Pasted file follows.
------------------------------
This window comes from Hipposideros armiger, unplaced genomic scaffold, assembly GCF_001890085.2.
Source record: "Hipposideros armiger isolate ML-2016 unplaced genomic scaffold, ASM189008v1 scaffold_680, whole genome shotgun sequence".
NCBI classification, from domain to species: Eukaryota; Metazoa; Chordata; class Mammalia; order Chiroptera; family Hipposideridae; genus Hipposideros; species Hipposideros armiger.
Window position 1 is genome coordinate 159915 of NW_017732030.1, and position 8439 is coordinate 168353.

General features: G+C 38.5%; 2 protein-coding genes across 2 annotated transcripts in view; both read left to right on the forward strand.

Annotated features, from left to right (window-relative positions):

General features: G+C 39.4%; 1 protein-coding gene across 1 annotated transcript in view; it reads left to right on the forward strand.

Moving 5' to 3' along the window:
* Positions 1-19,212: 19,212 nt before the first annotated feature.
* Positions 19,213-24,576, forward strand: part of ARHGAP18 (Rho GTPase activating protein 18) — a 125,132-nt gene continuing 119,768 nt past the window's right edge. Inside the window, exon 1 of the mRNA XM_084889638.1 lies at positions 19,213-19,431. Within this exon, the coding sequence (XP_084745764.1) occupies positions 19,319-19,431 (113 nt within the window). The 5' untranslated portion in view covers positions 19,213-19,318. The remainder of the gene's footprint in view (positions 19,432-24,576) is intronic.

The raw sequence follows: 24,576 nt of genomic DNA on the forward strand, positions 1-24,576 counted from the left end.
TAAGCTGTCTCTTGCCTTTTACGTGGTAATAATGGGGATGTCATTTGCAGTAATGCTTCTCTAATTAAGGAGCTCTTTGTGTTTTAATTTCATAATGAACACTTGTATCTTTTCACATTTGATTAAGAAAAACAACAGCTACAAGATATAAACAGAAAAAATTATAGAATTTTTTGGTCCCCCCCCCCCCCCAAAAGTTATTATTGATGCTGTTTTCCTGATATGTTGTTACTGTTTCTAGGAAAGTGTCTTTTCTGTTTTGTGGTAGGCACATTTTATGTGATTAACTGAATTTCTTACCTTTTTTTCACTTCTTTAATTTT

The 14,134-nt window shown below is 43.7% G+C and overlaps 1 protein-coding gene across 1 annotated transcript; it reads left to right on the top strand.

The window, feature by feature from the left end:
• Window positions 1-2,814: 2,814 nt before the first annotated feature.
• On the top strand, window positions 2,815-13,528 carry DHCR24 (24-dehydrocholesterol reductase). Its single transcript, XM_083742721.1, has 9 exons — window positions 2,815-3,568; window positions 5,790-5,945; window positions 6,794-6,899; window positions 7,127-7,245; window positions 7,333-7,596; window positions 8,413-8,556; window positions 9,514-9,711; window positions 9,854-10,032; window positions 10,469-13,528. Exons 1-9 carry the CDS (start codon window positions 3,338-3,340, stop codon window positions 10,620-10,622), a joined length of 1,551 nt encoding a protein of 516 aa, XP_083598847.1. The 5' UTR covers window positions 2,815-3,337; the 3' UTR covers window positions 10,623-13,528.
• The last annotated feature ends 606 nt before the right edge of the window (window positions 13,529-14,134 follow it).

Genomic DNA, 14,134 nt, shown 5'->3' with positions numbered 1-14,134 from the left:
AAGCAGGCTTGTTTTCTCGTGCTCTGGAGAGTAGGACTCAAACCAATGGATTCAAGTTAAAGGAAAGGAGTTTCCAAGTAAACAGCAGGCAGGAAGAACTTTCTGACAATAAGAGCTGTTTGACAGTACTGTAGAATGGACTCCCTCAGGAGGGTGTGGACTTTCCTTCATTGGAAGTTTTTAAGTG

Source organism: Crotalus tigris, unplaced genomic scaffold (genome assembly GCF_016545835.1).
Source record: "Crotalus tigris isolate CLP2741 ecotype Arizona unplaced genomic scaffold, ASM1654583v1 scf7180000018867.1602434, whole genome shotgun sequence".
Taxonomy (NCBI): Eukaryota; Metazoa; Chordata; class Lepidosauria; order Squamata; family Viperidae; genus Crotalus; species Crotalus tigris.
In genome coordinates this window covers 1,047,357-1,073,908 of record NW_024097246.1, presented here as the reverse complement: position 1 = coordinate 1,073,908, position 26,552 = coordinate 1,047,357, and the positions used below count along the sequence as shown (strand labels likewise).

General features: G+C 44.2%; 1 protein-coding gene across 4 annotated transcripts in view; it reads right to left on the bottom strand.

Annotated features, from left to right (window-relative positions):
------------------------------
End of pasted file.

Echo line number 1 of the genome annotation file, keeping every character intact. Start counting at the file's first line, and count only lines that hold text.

This window comes from Hipposideros armiger, unplaced genomic scaffold, assembly GCF_001890085.2.